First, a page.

What is Squamous cell Carcinoma of the Urinary bladder?
Squamous cell carcinoma of the bladder is a type of malignant (cancerous) tumour that arises from the transitional cell epithelium of the bladder. The transitional cell epithelium lines the walls of the bladder. Transitional cell epithelium is also called the urothelium.
What is the Urinary bladder and What are its Functions?
The bladder is a sac-like structure in the human body, made up of muscles located in the pelvic region, and its function is to store urine. Urine produced by the kidneys enters the bladder through two tubular structures that originate in each kidney and end in the bladder. The bladder stores urine and helps control urination.
It accounts for approximately 2-5% of all bladder carcinomas in the United States. It is more common in women than in men, with a male to female ratio of 1: 2. It usually develops in the 6th to 7th decade of life.
There is no well-known cause, but chronic bladder inflammation, cigarette smoking, schistosomiasis infection, and history of cyclophosphamide chemotherapy are all contributing factors to the development of squamous cell bladder cancer.
Signs and Symptoms
The patient may suffer from the following signs and symptoms. These are
- (Hematuria) Presence of blood in the urine
- Pain while urination
- Pus in the urine
- Pain in the abdomen
- Usually diagnosed in advanced stages
- Pain while passing urine
- Constant fever
- Unexplained loss of weight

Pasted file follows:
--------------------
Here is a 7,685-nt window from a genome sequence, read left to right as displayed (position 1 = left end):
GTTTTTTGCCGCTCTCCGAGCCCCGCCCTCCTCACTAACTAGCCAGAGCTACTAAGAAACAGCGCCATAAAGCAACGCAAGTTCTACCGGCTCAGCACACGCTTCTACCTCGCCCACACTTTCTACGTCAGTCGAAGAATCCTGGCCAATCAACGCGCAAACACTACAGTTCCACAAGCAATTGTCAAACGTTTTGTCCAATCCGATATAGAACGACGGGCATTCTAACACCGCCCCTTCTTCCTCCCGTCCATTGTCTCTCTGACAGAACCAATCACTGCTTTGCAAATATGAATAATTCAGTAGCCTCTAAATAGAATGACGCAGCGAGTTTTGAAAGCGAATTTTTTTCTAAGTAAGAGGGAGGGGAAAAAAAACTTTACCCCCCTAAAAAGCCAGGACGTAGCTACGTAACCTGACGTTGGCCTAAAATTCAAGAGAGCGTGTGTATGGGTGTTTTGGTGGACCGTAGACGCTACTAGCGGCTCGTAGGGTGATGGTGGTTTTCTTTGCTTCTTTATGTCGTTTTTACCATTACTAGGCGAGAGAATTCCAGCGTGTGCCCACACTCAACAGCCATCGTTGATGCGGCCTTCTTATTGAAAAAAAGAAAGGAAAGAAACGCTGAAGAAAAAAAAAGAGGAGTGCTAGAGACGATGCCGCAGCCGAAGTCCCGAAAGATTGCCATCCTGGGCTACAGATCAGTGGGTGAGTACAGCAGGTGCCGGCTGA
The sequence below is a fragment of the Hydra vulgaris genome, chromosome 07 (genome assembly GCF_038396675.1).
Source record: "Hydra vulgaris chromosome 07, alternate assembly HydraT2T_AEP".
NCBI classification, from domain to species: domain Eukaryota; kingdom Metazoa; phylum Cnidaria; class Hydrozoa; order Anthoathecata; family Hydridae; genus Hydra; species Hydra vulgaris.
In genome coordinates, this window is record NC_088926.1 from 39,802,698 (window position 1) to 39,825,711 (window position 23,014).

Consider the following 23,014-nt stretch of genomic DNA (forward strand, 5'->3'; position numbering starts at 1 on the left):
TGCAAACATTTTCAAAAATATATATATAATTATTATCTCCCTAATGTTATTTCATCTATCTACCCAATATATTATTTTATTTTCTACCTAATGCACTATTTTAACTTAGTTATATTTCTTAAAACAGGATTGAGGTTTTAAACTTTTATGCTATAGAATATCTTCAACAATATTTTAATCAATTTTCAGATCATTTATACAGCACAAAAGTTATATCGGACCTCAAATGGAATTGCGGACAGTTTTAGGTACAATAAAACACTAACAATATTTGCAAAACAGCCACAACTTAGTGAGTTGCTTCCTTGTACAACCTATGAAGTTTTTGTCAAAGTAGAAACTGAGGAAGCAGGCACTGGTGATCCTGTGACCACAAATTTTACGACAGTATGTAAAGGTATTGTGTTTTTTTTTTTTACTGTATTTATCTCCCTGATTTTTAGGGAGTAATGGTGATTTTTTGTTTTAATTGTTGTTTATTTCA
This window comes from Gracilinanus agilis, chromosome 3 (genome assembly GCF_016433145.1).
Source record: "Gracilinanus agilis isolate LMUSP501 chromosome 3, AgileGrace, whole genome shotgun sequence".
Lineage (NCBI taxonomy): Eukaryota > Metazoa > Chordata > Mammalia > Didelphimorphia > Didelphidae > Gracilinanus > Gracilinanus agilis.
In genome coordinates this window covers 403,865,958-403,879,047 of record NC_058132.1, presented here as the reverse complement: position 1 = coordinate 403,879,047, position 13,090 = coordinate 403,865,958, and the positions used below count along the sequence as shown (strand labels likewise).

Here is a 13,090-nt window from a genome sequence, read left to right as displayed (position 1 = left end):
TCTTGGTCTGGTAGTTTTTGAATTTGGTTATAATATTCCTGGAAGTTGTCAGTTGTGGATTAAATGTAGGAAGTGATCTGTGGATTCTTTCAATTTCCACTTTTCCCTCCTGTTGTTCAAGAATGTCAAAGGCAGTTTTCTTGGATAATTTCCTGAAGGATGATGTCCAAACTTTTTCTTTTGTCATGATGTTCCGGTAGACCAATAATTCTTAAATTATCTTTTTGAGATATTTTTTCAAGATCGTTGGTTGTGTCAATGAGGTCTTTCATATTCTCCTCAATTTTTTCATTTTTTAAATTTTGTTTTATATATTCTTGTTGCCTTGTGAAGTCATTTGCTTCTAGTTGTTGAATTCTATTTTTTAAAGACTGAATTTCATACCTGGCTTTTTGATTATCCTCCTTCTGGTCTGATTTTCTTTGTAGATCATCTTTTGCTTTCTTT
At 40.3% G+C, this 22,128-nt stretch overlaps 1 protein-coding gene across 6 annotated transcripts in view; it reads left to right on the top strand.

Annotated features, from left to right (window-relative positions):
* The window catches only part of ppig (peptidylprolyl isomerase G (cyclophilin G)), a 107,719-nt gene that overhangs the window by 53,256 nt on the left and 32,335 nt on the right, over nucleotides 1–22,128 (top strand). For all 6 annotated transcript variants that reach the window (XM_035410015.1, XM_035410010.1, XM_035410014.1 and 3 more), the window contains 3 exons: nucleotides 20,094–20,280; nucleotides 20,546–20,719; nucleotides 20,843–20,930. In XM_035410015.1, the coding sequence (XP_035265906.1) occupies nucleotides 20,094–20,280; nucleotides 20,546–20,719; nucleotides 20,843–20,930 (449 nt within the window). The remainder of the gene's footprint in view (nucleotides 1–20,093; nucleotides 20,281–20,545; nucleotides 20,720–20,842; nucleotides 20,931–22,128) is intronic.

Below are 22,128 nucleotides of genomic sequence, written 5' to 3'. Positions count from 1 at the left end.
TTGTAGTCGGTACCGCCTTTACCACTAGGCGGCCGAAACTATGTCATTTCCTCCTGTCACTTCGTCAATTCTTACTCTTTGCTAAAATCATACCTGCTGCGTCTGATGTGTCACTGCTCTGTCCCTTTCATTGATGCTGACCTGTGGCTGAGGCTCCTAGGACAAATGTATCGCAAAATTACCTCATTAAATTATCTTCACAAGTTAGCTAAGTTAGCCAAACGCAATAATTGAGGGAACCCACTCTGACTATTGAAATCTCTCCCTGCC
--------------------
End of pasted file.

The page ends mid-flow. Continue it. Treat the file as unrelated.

- Constant feeling of tiredness
- Excessive sweating at night
The following diagnostic tests and procedures can be used to make a diagnosis. These are
- Urine complete examination (UCE) to detect any urinary tract infection and blood in the urine
- Complete blood count (CBC)
- Renal Function Test (RFT’s) to check the serum urea and creatinine
- Liver function tests (LFT’s)
- Imaging techniques like CT-abdomen and pelvis, USG abdomen and pelvis, MRI, CT-chest, and X-ray to assess the site, size, extent, and distant metastasis of the tumour.
- Cystoscopy; is similar to an ultrasound examination of the urinary bladder, which allows direct visualization of the ureter with cystoscopy.
- Urinary cytology; is a microscopic examination of the cells present in urine and their characteristics.
- Tumour biopsy and histopathological examination
Surgical resection (cutting off the tumour or diseased part and rejoining the reaming healthy part of the organ or tissue to keep it functional) of the tumour along with radiation therapy and chemotherapy is the main treatment option.
What Support can we Give for Squamous cell Carcinoma of the Urinary bladder?
Squamous cell Carcinoma of the Urinary bladder is rare cancer, meaning it is not as well known as other forms of cancer. Without a Ribbon is an Australian organisation that provides support for individuals who suffer from rare cancers. So, we provide a designated platform for Warriors to obtain information specific to their Rare Cancer. We also provide annual opportunities for our Warriors to meet and learn from each other. If you suffer from rare cancer such as Squamous cell Carcinoma of the Urinary bladder, we can help and support you through your journey thanks to the generous donations we receive. Click the link below to sign up and become a Warrior today!
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Without a Ribbon is a charity that works hard to aid those who suffer from rare cancers. You can help our cause in a variety of ways: